Medical Officer Reserve
Play an essential role on the frontline of the medical profession, supporting vital naval operations, all over the world.
- Undergraduate Degree
- Surface Fleet
- Royal Naval Reserve
- Officer level
As a Medical Officer in the Royal Navy Reserve I am able to support military and humanitarian operations worldwide. It’s a challenging and rewarding environment in which to practise and increase my knowledge.
What you’ll do
Being a Medical Officer (Reserve) means using your skills to support vital Royal Navy operations, all over the world. You’ll encounter some of the most challenging environments imaginable, so you you’ll develop both personally and professionally. You don’t need any Royal Navy experience, just the desire to practise where you’re needed most, experiencing and doing things few medical professionals can imagine.
- Deliver world class healthcare as part of a highly skilled and motivated team.
- Provide vital support to maritime and wider military operations across the globe.
- Provide support in a range of challenging conditions at sea, on land or in the air. Adapt to a variety of platforms including state of the art warships such as the new Queen Elizabeth aircraft carrier.
- With experience, take on the challenge of responsibility for the delivery of clinical care by leading a team of clinicians.
- Travel the world as part of the front line medical services team.
Pay & benefits
- Daily rates of pay equivalent to those of full-time personnel
- Annual tax-free bounty subject to meeting the minimum training commitment
- Paid leave in proportion to the number of training days attended
- Automatic membership of the non-contributory Armed Forces Pension Scheme
- Expenses and allowances when undergoing training
- Access to sports and fitness facilities
- Opportunities for adventurous training (AT)
Skills for life
Qualifications you'll gain
- The opportunity to undergo formal management training on reserve staff and command courses
- Attain NHS accredited qualifications through military service that transpose directly to your civilian medical occupation e.g. Military Operational Surgical Training (MOST) and Battlefield Advanced Trauma Life Support (BATLS) and underwater medicine course
Skills you'll develop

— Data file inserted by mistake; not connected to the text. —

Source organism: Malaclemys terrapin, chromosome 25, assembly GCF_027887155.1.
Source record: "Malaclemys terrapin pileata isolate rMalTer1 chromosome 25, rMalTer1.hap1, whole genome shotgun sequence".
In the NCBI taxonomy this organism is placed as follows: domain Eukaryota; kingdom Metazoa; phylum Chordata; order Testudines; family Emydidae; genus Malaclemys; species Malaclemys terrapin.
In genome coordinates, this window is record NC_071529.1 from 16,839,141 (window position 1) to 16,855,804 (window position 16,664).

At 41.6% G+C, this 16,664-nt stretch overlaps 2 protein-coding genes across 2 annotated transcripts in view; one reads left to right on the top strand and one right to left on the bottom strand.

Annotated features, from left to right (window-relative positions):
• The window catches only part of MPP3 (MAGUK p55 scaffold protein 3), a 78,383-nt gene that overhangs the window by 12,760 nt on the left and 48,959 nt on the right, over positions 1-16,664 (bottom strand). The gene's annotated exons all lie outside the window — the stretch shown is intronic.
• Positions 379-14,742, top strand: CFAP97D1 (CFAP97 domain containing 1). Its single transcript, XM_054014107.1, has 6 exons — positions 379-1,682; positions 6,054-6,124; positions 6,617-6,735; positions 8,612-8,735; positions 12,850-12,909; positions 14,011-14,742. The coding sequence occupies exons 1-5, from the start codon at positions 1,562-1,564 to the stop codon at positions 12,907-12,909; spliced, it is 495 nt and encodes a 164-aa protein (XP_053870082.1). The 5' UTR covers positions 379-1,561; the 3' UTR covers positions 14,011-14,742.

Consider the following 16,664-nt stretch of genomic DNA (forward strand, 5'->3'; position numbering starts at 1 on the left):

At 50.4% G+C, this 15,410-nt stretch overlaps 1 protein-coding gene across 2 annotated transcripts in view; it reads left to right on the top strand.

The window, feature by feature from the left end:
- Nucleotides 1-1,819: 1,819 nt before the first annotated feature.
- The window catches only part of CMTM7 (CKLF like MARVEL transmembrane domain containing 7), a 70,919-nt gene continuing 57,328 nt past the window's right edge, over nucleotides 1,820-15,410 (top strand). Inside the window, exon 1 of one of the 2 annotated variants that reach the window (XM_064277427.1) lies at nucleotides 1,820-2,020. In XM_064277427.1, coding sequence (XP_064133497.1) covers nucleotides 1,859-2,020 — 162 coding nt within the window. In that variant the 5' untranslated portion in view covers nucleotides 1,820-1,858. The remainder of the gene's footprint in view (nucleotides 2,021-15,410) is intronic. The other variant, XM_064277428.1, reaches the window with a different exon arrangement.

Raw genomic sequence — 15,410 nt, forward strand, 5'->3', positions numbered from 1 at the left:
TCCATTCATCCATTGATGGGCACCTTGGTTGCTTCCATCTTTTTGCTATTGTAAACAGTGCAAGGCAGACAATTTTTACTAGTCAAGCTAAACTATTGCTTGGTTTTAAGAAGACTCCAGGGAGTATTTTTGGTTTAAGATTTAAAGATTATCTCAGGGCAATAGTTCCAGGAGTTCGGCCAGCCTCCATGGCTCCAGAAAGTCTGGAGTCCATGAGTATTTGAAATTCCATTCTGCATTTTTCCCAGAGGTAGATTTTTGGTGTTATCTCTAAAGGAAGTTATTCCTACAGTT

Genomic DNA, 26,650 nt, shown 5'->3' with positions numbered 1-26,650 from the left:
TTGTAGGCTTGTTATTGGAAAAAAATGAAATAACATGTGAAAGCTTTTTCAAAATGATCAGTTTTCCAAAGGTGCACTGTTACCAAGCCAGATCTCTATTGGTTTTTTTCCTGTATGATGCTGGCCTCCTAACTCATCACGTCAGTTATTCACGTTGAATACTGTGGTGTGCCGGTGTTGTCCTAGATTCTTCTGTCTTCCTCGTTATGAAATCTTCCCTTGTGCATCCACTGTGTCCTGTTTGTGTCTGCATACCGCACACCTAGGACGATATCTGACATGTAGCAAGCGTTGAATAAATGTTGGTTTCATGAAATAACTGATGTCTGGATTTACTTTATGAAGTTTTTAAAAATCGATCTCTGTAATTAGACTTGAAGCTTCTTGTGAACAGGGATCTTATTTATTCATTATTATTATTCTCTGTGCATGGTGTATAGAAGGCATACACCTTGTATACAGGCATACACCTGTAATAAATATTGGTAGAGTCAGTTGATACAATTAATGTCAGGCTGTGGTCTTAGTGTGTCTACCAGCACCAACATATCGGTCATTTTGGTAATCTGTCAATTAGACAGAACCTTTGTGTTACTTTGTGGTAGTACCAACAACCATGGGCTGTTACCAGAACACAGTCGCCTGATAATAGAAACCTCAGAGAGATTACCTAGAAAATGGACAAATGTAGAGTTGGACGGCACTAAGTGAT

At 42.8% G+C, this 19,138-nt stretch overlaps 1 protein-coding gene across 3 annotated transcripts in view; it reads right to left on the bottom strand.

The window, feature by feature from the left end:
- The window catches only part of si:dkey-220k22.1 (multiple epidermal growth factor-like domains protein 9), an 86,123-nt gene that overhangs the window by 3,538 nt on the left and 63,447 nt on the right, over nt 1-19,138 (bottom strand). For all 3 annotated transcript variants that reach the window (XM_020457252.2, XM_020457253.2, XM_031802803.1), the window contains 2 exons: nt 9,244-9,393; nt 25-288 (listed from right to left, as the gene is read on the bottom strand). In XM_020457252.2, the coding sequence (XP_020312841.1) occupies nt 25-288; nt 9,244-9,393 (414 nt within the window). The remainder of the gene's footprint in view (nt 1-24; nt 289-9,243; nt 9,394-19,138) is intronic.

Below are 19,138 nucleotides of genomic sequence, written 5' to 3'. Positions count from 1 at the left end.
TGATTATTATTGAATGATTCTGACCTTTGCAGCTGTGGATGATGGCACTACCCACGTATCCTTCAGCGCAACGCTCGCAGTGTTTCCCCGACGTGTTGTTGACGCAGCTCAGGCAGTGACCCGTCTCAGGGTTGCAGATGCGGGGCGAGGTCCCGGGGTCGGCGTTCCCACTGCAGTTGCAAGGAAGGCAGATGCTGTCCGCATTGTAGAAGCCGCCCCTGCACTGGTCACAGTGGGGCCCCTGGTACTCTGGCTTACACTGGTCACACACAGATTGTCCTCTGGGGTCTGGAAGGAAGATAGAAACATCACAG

- Your medical skills will be broadened and enhanced with direct benefit to your civilian practice
- You will be trained and developed by an organisation recognised for its ability to turn out world class leaders
- You must be aged 21 and up to 55, (or 56 if you're serving or an ex-regular), when you start training
- 5 GCSEs grades C/4, which must include English Language and Mathematics
- A medical degree (MBBS or equivalent)
- General Medical Council (GMC) registration, with no restrictions
- A registered consultant with one of the following specialist qualifications would be considered: Emergency Medicine, Anaesthetist, Intensivist, General Surgery, Trauma Orthopedic.
- Candidates on a medical specialisation training pathway will also be considered
- You must be a British or Irish national, a Commonwealth citizen, or a Dual National. Dual nationality restrictions do apply
- You need to be within the healthy range for Body Mass Index (BMI)
- Pass the Naval Swimming Test
Skills & Interests
From picking your role to starting on your first day, these are the steps you'll take to join as a rating.
You will be invited to your nearest Armed Forces Career Office (AFCO) for an interview, where we will check your eligibility and outline the joining process. See more advice here. You will then sit the DAA, which assesses: Verbal Reasoning, Numerical Reasoning, Work Rate, Spatial Reasoning, Electrical Comprehension and Mechanical Comprehension.
To prepare, you can practise the DAA.
You will also be invited to have an interview with the medical recruiting team
Join your local Unit
Phase 1 training
Got a question?
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